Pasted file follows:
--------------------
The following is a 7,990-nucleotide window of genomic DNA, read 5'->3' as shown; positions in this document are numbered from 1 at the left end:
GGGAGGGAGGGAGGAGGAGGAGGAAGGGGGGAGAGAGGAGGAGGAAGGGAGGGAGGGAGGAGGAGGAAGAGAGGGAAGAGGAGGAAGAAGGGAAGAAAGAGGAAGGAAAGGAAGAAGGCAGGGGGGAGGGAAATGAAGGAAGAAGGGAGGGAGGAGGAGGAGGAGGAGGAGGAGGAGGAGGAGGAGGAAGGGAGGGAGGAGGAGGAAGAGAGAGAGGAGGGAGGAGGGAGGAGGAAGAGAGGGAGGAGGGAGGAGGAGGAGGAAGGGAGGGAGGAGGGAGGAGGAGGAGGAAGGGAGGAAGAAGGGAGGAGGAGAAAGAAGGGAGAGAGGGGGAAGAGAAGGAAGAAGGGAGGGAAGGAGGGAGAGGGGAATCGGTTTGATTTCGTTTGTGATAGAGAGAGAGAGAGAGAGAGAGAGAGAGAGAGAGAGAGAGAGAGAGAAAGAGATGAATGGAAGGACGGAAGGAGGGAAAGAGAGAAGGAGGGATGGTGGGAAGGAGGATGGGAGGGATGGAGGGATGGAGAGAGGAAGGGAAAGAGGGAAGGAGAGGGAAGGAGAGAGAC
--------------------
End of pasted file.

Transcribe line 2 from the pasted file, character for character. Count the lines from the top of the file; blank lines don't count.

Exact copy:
GGGAGGGAGGGAGGAGGAGGAGGAAGGGGGGAGAGAGGAGGAGGAAGGGAGGGAGGGAGGAGGAGGAAGAGAGGGAAGAGGAGGAAGAAGGGAAGAAAGAGGAAGGAAAGGAAGAAGGCAGGGGGGAGGGAAATGAAGGAAGAAGGGAGGGAGGAGGAGGAGGAGGAGGAGGAGGAGGAGGAGGAGGAAGGGAGGGAGGAGGAGGAAGAGAGAGAGGAGGGAGGAGGGAGGAGGAAGAGAGGGAGGAGGGAGGAGGAGGAGGAAGGGAGGGAGGAGGGAGGAGGAGGAGGAAGGGAGGAAGAAGGGAGGAGGAGAAAGAAGGGAGAGAGGGGGAAGAGAAGGAAGAAGGGAGGGAAGGAGGGAGAGGGGAATCGGTTTGATTTCGTTTGTGATAGAGAGAGAGAGAGAGAGAGAGAGAGAGAGAGAGAGAGAGAGAGAGAAAGAGATGAATGGAAGGACGGAAGGAGGGAAAGAGAGAAGGAGGGATGGTGGGAAGGAGGATGGGAGGGATGGAGGGATGGAGAGAGGAAGGGAAAGAGGGAAGGAGAGGGAAGGAGAGAGAC